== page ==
Admitting that they are indeed interested in an international scam involving two offshore universities in Guyana, and one in Barbados, the United States Federal Bureau of Investigations (FBI) are now taking a closer look at the operators and operations of several offshore universities in Guyana and the Caribbean.
A usually reliable source with connections to the FBI Field Office in New York has told the Guyana Guardian that, the investigative body automatically has an interest because of the fact that at least two of the students who are affected by the fraud, are American citizens that were residing in India with their respective parents.
It is also part of the wider responsibility of the FBI to look into money laundering cases, where stolen or fraudulently obtained monies were directly or indirectly funnelled through the US banking system.
Calling it a billion dollar a year fraud industry, Former FBI agent Allen Ezell estimates that half of the new PhDs issued every year in the U.S. are fake, while more than 75% of the Masters and Phd’s issued in other countries outside of the US are believed to be fake.
Since helping to close down dozens of offshore universities outside of the US over the years, the Feds have repeatedly pointed to a network of people, ranging from Ministers of government to Diplomats of many foreign nations corruptly cashing in one way or the other, in exchange for aiding the establishment and operations of degree mills, which often parades with questionable accreditation statuses or political endorsements.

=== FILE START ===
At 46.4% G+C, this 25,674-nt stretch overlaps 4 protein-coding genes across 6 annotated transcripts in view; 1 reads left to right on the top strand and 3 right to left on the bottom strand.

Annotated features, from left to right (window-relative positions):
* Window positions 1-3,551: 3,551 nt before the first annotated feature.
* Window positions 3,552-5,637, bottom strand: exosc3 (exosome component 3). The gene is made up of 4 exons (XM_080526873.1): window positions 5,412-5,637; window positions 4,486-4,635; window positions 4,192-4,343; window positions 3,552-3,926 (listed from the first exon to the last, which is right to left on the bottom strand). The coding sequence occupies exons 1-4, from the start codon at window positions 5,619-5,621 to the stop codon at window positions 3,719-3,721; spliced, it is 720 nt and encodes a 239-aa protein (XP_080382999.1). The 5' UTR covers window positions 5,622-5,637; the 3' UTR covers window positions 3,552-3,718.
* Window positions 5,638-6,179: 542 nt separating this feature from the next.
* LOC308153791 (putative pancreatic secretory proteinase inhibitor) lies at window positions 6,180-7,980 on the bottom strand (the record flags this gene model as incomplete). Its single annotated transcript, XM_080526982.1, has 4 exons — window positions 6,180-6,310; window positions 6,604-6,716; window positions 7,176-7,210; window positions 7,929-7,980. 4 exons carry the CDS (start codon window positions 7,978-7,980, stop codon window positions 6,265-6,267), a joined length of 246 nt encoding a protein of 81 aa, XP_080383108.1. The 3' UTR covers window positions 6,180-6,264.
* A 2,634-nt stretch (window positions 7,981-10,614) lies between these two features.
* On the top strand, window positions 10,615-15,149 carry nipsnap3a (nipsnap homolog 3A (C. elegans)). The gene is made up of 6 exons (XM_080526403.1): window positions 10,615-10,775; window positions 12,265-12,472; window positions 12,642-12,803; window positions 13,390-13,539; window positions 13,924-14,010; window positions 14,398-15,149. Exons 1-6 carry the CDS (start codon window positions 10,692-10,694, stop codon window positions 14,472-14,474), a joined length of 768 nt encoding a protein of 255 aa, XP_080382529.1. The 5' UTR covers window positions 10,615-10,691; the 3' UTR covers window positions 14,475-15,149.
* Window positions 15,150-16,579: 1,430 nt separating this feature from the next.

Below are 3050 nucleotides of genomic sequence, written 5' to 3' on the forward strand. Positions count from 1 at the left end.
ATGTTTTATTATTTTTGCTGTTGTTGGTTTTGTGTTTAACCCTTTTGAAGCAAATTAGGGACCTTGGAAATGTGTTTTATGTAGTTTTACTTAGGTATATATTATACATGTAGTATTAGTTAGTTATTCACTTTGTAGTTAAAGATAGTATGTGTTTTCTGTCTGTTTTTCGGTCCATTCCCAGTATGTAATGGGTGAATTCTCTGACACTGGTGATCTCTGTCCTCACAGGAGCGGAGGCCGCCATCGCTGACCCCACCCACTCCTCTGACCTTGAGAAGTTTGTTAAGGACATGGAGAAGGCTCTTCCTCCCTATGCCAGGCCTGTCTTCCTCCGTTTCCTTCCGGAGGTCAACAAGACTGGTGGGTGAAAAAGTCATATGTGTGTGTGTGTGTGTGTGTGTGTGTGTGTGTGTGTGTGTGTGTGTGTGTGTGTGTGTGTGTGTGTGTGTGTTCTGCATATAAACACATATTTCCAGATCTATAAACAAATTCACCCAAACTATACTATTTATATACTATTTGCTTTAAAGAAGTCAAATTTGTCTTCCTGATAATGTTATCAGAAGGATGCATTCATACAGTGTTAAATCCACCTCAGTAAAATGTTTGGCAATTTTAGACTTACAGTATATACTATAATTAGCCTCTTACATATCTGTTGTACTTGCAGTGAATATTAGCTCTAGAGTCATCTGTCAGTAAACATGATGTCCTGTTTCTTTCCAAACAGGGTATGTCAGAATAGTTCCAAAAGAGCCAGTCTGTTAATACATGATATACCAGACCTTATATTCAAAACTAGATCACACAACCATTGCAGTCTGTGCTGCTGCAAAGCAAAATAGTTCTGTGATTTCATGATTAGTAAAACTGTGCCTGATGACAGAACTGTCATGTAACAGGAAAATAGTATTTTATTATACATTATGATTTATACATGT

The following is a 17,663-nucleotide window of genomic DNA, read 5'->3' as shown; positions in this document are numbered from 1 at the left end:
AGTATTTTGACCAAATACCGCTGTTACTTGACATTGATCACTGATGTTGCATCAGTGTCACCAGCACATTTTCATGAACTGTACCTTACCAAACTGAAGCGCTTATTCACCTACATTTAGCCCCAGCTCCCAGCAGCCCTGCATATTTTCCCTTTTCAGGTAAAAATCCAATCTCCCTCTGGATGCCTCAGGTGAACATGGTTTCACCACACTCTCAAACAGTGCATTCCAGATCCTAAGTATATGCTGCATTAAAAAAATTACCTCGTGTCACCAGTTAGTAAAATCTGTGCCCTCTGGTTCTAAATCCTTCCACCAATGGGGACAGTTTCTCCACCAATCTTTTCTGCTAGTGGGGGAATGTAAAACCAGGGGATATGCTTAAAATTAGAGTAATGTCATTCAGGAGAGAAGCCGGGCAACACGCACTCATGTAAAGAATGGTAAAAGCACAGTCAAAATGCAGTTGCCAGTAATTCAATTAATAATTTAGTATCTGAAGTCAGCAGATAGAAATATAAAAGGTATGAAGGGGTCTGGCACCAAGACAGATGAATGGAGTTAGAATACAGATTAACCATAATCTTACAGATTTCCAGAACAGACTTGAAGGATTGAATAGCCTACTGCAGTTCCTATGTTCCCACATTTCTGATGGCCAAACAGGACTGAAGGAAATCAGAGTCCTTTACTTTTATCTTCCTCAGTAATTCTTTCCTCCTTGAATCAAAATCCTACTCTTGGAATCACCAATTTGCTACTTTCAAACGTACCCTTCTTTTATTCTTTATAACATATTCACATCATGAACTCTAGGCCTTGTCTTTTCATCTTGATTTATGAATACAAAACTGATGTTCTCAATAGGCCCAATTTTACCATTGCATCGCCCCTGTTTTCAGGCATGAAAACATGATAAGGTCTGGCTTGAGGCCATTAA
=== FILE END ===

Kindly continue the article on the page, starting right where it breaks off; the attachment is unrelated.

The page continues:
It is believed that at least 50 new offshore universities are established every year, with more than 95% of them being set up by operatives from India or Pakistan.
In Guyana’s case, every single offshore university that is operating here and in the rest of the Caribbean is owned by Indian citizens posing as foreign investors, and who largely recruits students from India and the African continent.
The United States believes that corruption and a lax accreditation system have made Guyana an attractive territory for foreigners wishing to set up offshore medical universities, which is often used as a front to traffic students for a fee, and to also obtain money by fraud.